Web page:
situation, effective communicators achieve their required outcome by judging their
audience and co-ordinating both their choice of words and their delivery.
Communication is deceptively complex as it not only requires motor skills and co-ordination, but also the cognitive abilities of recall, selectivity and timing, and emotional regulation appropriate to the context.
The diagram shows disabilities that are often associated with difficulties with aspects of communication.
Communication can break down when a child has difficulty with one or more of:
- Thinking of what they want to say;
- Speaking, eg poor articulation, stammering.
Similarly, a child may be able to communicate physically but have difficulty with:
- Understanding meaning – and so may switch off or not even listen;
- Using language particular to context; and
- Judging the social context, eg turn-taking, rate and volume of speech, awareness of personal space.
To help children to become more effective communicators it is important to build on the child's abilities in the following areas, as well as the way these work together:
- Vocabulary – content;
- Grammar – form or language construction, eg how many information-carrying ideas a child can understand and use; and
- Use of language eg the rules of conversation, such as taking turns.
It is important to build children's knowledge and skills in each of these areas:
- Different language registers (eg the difference between classroom talk and playground chatter)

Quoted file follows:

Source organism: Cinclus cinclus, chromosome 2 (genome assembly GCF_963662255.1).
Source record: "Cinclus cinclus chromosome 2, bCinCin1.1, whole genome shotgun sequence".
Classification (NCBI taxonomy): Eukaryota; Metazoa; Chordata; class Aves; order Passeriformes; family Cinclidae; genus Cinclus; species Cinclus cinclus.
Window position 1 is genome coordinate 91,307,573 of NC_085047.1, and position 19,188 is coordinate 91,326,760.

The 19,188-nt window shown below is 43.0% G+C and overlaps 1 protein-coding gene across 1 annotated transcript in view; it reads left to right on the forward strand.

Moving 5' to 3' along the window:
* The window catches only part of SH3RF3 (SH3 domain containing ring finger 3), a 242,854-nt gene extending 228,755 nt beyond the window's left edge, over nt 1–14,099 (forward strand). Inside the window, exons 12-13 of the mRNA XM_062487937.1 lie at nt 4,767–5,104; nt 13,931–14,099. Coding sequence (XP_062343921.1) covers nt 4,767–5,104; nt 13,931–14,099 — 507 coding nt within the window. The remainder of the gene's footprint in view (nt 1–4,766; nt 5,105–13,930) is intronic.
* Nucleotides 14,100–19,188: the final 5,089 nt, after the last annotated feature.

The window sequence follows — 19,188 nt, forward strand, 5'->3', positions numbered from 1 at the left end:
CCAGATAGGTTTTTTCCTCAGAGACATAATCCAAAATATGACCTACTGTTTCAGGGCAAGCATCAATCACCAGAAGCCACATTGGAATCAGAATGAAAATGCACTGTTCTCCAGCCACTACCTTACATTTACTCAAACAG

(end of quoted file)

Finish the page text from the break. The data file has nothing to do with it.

- Standard English
Effective use of language involves:
- Knowing when to listen and when to speak – not saying more than is necessary.
- Balancing your own communicating needs with those of others.
- Maintaining the topic, or giving a clear signal that you are going to change it.
- Judging the social context (eg degree of familiarity).
- Adapting language to suit the skills or status of the audience (eg younger children or the boss).
- Judging the tone of delivery.
- Repairing the conversation if the
listener doesn't understand.
There is more to communication than learning the mechanics of speech and conversation.
Children acquire language in a social context, where language requirements may differ between different settings, eg home and school, possibly with different acceptable boundaries.
It is important for children and educators to be aware of the social and cultural conventions of different settings and situations.